‘Origins’ this week features limbo document, text on education in Africa

Here’s the rundown on what’s in the latest issue of Origins: CNS Documentary Service:

  • What happens to infants who die without having been baptized remains one of theology’s thorniest questions and one that the church has yet to answer definitively despite the once widely taught theory of limbo, observes the International Theological Commission in a new study. Growing numbers of unbaptized infants give the question new urgency, it notes, and developments in theology and in society during the last 50 years give “serious theological and liturgical grounds for the hope that unbaptized infants who die will be saved and brought into eternal happiness even though there is not an explicit teaching on this question found in revelation.” (Subscribers: click here; also, CNS story here)
  • Archbishop Celestino Migliore, Vatican ambassador to the United Nations, says that education, particularly the education of women, holds the key to African development.  (Subscribers: click here)

When grief meets grace

What would you do if an alcohol-impaired driver was responsible for your 23-year-old son’s death? The Leaven in Kansas City, Kan., has the incredible story of how one mother in that situation not only forgave the driver but also allowed him to console her and how she drew close to him as if he was a member of her family. This is a story of faith and mercy you won’t soon forget.

Man owes his life to prayer and an organ donor

Billy Maggio was well on his way to becoming a military jet pilot when cancer derailed his plans. He’s alive today thanks to the prayers of thousands of strangers and a timely liver transplant, according to this Florida Catholic story.

Abuse crisis response stresses caring, knowledge

The clergy sex abuse scandal brought forth all kinds of disconcerting emotions from Catholics nationwide, but The Record in Louisville, Ky., reports that a positive and promising result developed “away from the glare of television newscast floodlights and the voice recorders of newspaper reporters.” This story might not be all that unusual since many dioceses have similar programs, but it serves as a reminder that, as one archdiocesan official says, the church is no longer naive about the problem.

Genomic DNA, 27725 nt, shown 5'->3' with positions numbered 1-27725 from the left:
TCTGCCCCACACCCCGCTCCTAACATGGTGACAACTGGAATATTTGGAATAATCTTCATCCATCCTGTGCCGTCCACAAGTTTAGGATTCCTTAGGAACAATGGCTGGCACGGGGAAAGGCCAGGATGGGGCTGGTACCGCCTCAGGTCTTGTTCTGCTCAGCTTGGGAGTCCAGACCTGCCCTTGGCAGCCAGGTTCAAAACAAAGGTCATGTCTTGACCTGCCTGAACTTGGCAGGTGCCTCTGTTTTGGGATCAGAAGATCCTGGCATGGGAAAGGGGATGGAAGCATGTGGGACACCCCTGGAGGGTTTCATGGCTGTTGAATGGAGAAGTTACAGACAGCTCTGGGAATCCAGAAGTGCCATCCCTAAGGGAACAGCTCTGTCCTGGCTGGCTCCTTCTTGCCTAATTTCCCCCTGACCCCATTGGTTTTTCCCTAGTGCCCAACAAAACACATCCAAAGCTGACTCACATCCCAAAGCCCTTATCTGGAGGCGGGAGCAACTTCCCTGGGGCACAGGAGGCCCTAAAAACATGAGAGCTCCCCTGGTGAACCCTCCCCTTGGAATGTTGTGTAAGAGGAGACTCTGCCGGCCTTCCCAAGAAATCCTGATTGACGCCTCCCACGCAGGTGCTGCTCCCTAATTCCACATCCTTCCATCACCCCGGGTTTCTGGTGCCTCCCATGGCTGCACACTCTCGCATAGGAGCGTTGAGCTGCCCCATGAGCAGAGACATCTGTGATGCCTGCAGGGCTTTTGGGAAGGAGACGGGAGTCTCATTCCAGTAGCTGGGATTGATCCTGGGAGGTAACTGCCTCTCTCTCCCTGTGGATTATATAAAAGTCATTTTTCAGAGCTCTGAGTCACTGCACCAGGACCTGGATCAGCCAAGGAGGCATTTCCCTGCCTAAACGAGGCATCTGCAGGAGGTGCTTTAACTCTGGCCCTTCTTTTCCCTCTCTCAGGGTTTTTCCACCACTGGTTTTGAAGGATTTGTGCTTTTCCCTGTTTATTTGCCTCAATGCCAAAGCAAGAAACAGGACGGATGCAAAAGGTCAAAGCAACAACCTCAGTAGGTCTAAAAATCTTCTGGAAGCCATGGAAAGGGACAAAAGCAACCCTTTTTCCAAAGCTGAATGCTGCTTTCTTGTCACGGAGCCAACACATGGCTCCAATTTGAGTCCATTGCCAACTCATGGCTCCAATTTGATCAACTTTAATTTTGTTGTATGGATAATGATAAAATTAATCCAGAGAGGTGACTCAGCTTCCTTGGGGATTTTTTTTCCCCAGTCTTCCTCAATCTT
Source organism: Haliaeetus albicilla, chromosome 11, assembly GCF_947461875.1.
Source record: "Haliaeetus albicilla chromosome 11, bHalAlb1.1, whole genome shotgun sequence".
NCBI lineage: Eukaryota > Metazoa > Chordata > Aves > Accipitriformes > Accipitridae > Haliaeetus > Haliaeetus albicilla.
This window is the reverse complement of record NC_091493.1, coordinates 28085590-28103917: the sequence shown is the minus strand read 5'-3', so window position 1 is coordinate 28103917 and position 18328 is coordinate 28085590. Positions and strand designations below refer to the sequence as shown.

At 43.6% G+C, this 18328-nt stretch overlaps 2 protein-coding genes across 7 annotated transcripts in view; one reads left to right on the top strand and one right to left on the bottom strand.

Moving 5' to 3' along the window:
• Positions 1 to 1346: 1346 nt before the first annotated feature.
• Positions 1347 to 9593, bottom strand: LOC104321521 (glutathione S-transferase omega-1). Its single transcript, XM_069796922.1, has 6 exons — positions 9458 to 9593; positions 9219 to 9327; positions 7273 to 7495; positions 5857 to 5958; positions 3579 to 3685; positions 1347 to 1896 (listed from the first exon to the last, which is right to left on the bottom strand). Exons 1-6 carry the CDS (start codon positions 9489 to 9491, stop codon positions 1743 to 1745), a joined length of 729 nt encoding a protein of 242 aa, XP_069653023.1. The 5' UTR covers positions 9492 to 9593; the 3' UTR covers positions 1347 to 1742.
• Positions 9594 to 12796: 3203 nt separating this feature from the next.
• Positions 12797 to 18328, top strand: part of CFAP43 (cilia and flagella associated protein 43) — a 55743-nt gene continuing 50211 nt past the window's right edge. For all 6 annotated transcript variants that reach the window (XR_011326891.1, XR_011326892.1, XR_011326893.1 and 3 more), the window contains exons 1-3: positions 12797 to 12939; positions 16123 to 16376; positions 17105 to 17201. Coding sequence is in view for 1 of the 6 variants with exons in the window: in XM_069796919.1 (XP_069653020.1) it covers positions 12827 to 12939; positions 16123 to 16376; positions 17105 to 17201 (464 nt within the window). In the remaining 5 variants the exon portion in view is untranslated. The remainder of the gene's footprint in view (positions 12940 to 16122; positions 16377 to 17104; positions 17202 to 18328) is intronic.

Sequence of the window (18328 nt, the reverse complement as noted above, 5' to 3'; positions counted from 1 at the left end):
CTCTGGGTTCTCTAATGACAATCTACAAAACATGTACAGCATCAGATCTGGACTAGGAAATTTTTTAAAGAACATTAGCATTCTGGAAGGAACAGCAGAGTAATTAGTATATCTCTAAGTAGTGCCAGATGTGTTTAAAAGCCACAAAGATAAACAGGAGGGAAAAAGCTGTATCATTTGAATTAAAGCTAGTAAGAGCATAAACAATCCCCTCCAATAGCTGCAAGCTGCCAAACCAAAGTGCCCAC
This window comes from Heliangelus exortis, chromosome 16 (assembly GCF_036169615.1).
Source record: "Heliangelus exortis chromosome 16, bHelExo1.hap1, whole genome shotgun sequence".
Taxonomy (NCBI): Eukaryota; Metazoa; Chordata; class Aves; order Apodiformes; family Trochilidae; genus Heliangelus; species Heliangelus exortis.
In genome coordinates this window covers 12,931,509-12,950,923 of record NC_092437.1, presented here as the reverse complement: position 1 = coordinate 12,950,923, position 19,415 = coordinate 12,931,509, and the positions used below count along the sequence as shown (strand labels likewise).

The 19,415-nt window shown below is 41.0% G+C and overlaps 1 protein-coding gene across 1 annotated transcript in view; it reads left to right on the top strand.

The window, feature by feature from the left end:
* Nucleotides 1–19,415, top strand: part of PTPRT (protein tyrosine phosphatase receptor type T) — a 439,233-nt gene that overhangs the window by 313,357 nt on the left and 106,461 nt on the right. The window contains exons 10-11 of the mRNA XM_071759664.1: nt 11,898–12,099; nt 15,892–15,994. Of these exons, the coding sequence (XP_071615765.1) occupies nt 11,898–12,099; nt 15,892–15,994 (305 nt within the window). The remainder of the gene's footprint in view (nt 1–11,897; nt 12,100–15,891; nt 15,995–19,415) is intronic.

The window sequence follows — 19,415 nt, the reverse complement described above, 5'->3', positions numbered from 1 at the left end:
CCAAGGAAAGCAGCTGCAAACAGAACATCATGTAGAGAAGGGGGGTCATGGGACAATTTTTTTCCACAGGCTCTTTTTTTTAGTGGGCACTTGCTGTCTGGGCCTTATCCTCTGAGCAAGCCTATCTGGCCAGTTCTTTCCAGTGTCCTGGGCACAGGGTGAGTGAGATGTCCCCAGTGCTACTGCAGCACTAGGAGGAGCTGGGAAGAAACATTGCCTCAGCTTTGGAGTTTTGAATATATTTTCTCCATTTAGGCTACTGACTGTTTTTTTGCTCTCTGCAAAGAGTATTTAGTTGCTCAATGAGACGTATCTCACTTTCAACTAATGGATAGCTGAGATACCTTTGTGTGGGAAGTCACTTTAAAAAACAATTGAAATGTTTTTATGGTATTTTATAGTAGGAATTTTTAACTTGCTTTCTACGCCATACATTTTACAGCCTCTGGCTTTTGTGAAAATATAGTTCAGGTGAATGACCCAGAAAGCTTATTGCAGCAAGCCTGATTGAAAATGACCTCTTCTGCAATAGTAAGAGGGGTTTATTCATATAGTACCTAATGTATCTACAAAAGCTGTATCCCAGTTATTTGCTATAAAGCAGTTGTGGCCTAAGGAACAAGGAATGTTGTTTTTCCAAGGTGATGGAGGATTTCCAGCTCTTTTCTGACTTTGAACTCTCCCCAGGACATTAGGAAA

The journey to Easter

Staff photographer Michael Alexander of  The Georgia Bulletin in Atlanta tells the story in words and pictures of one couple’s journey to Catholicism despite some very personal challenges.

John Paul II film makes local premiere at Polish Film Festival

Movie-making is a big part of the makeup of Los Angeles, so it seems natural that a Polish film festival would be held there. The Tidings in Los Angeles has details on this year’s festival, highlighting films with Catholic themes to be shown.

After car wreck, priest ‘joyfully carries cross’

The Arkansas Catholic in Little Rock tells an inspirational story about a local priest’s recovery from a nasty traffic accident that’s left him unable to walk. A second story in the same edition tells how parishioners performed a “Catholic Extreme Makeover” to renovate his home for handicap accessibility.

Hunting for cold eggs

A 3-year-old boy high-fives his father after collecting a basket of eggs at the parish Easter egg hunt at St. James the Less Church in Highland, Ind., April 7. Temperatures in the low 20s had children bundled up with hats and gloves over their Easter outfits for the annual event. (CNS photo/Karen Callaway, Northwest Indiana Catholic).

Bipartisan STRIVE Act a good start to the immigration debate

In his column in the Denver Catholic Register, Denver Archbishop Charles J. Chaput says a bipartisan proposal introduced in Congress last month on immigration reform isn’t perfect but has many positive elements. The paper also covered a talk by the archbishop on immigration reform in which he called current immigration laws not only inadequate but schizophrenic.

Koala countdown

The next World Youth Day in Sydney, Australia, isn’t until 2008, but the National Catholic Register notes that it’s less than 500 days away and updates readers on preparations both in Australia and the United States.


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